BEIJING — To get an idea of what the 2008 Beijing Olympic Games mean to China and Chinese broadcasting, it’s useful to recall that the world’s most populous nation has only been competing in the global event since Los Angeles 1984, when China resumed its seat on the Intl. Olympic Committee.
It’s hard to overstate the importance of the Olympics here. Four billion people are expected to watch the Beijing Olympics on television, which will do an awful lot to raise China’s profile and generate a long-term, feel-good factor that could translate into a positive economic impact.
“The broadcasts of Beijing 2008 Olympics will be the first time that many people around the globe will see modern China and better understand the country, its people and its culture,” says Simon Twiston Davies, CEO of the Cable & Satellite Broadcasting Assn. of Asia.
Hard-edged programming from outsiders about such issues as human rights and the status of Tibet is a given, but authorities seem confident that they will bear up to closer scrutiny, having freed up restrictions for foreign journalists on travel and interviewing locals at the beginning of this year. Potential interviewees are being trained to deal with reporters from abroad, including how to handle thorny issues such as censorship.
Beyond that, China wants to showcase its advances since it started to open up to the rest of the world less than 30 years ago.
State broadcaster China Central Television, reckoned to be the world’s biggest TV station with 1 billion viewers, sent just five broadcasters to Los Angeles in 1984. (This includes Ma Guoli, now chief operating officer of Beijing Olympic Broadcasting Ltd., which will produce and provide TV signals for stations worldwide.) By the time the Athens Olympics rolled around in 2004, CCTV had 160 staff in Europe and 300 at home, producing 1,200 hours of programming.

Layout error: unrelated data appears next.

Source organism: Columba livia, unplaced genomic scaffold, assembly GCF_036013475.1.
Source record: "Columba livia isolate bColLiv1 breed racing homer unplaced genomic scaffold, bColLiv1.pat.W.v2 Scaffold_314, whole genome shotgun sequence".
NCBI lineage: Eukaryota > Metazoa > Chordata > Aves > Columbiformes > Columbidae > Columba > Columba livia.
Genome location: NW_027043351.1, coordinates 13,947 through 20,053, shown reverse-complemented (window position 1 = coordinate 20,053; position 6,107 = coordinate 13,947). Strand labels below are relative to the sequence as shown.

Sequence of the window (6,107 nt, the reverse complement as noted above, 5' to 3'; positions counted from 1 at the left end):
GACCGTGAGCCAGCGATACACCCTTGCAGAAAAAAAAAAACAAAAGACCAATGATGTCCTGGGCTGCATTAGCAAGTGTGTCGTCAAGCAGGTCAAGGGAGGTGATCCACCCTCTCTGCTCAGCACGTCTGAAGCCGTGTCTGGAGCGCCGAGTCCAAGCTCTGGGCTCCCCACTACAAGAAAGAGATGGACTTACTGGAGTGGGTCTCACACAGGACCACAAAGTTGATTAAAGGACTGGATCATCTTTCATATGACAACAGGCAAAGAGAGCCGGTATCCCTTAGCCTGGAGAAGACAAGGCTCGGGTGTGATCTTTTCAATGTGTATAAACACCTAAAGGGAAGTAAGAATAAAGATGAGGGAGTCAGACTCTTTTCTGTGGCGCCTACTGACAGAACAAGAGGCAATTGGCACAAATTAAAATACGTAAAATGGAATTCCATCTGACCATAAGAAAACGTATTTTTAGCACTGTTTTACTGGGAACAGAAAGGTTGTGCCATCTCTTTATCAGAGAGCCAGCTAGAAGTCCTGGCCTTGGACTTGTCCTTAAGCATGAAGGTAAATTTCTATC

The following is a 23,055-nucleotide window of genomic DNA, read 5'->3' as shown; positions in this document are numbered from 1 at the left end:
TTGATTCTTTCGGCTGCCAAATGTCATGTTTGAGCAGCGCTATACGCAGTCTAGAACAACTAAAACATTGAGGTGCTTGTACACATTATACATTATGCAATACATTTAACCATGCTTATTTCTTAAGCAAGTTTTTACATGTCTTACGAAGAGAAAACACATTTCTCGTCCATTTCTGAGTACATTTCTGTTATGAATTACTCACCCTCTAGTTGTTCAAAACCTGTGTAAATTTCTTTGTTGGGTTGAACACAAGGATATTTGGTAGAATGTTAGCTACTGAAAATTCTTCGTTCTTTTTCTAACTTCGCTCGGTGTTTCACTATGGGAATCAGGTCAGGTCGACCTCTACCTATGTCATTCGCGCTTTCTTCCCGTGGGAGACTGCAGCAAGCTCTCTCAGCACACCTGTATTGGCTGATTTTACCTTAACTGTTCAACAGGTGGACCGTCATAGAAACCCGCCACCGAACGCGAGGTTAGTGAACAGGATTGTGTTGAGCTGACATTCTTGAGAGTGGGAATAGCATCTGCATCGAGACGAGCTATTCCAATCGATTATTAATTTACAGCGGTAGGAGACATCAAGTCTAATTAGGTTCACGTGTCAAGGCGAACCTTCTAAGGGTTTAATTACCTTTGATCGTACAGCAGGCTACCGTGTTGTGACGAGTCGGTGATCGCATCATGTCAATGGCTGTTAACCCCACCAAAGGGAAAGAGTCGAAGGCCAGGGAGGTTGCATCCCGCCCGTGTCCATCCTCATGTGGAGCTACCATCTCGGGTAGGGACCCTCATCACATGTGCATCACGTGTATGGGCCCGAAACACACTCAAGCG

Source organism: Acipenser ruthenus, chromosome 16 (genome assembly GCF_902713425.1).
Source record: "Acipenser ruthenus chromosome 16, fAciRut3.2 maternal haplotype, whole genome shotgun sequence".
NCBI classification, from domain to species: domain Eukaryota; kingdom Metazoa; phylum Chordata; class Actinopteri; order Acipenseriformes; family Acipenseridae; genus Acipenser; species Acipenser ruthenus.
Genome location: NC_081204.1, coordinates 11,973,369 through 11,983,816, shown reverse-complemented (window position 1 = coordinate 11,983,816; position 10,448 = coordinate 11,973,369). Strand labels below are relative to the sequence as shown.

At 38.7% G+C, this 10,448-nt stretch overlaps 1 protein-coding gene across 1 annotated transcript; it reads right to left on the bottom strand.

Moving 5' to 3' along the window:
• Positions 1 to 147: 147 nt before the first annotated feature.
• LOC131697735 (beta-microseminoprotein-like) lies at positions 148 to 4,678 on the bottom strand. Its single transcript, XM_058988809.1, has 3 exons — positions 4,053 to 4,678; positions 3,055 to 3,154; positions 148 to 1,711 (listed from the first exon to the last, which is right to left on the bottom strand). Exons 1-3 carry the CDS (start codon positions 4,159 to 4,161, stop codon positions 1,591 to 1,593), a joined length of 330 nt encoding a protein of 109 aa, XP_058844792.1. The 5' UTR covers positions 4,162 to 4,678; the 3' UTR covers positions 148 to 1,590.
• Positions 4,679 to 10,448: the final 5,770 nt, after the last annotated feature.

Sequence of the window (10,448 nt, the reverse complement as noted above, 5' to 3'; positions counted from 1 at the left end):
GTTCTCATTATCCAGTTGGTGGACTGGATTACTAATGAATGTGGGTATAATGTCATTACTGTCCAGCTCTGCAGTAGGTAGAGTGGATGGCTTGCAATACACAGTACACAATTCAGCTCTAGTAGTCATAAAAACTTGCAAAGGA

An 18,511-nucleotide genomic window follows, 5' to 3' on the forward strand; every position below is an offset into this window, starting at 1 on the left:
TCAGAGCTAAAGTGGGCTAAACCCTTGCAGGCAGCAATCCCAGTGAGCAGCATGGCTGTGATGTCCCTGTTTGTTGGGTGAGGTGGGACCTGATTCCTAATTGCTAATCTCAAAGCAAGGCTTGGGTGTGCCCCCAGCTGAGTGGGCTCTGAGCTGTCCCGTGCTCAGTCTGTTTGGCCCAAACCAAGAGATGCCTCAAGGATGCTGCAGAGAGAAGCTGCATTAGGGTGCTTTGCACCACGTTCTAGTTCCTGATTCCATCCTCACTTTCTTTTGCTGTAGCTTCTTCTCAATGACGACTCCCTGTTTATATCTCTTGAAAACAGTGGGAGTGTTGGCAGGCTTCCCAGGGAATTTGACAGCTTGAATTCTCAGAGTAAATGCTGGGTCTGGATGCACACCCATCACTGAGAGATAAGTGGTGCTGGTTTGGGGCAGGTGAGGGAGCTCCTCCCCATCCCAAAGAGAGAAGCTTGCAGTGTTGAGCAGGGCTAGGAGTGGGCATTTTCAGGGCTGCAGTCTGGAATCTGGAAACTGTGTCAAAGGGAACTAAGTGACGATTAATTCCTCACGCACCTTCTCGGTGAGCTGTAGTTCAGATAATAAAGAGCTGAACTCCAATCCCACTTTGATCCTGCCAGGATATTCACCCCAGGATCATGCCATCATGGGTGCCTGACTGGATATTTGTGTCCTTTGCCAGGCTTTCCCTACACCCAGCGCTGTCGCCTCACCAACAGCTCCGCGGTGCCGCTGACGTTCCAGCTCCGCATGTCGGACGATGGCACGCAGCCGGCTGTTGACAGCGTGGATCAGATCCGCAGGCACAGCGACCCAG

CCTV is thinking even bigger for the upcoming Games, which begin at 8:08 p.m. on the eighth day of the eighth month, 2008 — you’d never guess that eight is a lucky number in China.
It will use seven channels to cover the Olympics: CCTV-1, CCTV-2, CCTV-5, CCTV-7, a new hi-def channel and two pay channels for soccer and tennis.
Around 3,800 hours of live TV signal are needed for the 2008 Games. Chinese broadcasters will provide the signal for the opening and closing ceremonies and the torch relay as well as part of the signal for some of the biggest sports, like soccer and basketball. CCTV is using Internet portals, news websites and multimedia mobile phone services to make the Olympics available everywhere.
Overall, Beijing Olympic Broadcasting will provide programming for 200 TV companies, facilitating 12,000 workers.
“The core staff of BOB worked during the past couple Olympics,” Ma told the Beijing Review. “By 2008 the staff will increase to 4,000, half of them from outside the country.”
Beijing Olympic Broadcasting will use high-definition signals for all the games and matches for the first time in the Olympics.
“The 2008 Beijing Games will be a milestone in TV broadcasting history, just like when color TV overtook black and white,” he says.
America’s NBC launched a website for the games in August and said the online platform, with 2,200 hours of live streaming, would be critical to its global Web strategy for 2008.
It includes various pre-Olympic data, video and comments by users. And as the games get closer, NBC expects the site to sell pre-roll spots for highlighted video and integrated commercial content in the live event coverage to be distributed by the site.
NBC, USA, MSNBC and CNBC will share TV coverage with HD telecasts on NBC’s HD affiliates, USA HD and Universal HD. Spanish-language Olympic coverage will be seen on NBC Universal’s Telemundo.